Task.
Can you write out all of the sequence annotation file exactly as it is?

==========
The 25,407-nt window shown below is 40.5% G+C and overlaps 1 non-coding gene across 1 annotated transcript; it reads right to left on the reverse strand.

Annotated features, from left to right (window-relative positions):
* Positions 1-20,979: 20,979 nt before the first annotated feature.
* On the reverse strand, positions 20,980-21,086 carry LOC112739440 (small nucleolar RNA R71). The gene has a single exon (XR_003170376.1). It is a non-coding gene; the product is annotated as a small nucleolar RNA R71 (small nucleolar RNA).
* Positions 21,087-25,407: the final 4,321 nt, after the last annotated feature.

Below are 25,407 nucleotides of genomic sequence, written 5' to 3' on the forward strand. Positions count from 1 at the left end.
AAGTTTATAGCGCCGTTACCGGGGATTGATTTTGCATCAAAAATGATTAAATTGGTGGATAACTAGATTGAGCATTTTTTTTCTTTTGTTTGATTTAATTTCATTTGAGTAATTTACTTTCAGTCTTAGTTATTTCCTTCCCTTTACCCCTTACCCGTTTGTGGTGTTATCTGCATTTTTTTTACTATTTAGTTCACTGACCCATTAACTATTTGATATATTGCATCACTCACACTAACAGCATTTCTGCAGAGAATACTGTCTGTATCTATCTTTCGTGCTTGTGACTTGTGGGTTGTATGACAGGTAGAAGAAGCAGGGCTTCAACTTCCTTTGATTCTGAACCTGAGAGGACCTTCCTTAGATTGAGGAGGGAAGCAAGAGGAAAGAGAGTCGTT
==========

The 25,407-nt window shown below is 40.5% G+C and overlaps 1 non-coding gene across 1 annotated transcript; it reads right to left on the reverse strand.

Annotated features, from left to right (window-relative positions):
* Positions 1-20,979: 20,979 nt before the first annotated feature.
* On the reverse strand, positions 20,980-21,086 carry LOC112739440 (small nucleolar RNA R71). The gene has a single exon (XR_003170376.1). It is a non-coding gene; the product is annotated as a small nucleolar RNA R71 (small nucleolar RNA).
* Positions 21,087-25,407: the final 4,321 nt, after the last annotated feature.

Below are 25,407 nucleotides of genomic sequence, written 5' to 3' on the forward strand. Positions count from 1 at the left end.
AAGTTTATAGCGCCGTTACCGGGGATTGATTTTGCATCAAAAATGATTAAATTGGTGGATAACTAGATTGAGCATTTTTTTTCTTTTGTTTGATTTAATTTCATTTGAGTAATTTACTTTCAGTCTTAGTTATTTCCTTCCCTTTACCCCTTACCCGTTTGTGGTGTTATCTGCATTTTTTTTACTATTTAGTTCACTGACCCATTAACTATTTGATATATTGCATCACTCACACTAACAGCATTTCTGCAGAGAATACTGTCTGTATCTATCTTTCGTGCTTGTGACTTGTGGGTTGTATGACAGGTAGAAGAAGCAGGGCTTCAACTTCCTTTGATTCTGAACCTGAGAGGACCTTCCTTAGATTGAGGAGGGAAGCAAGAGGAAAGAGAGTCGTT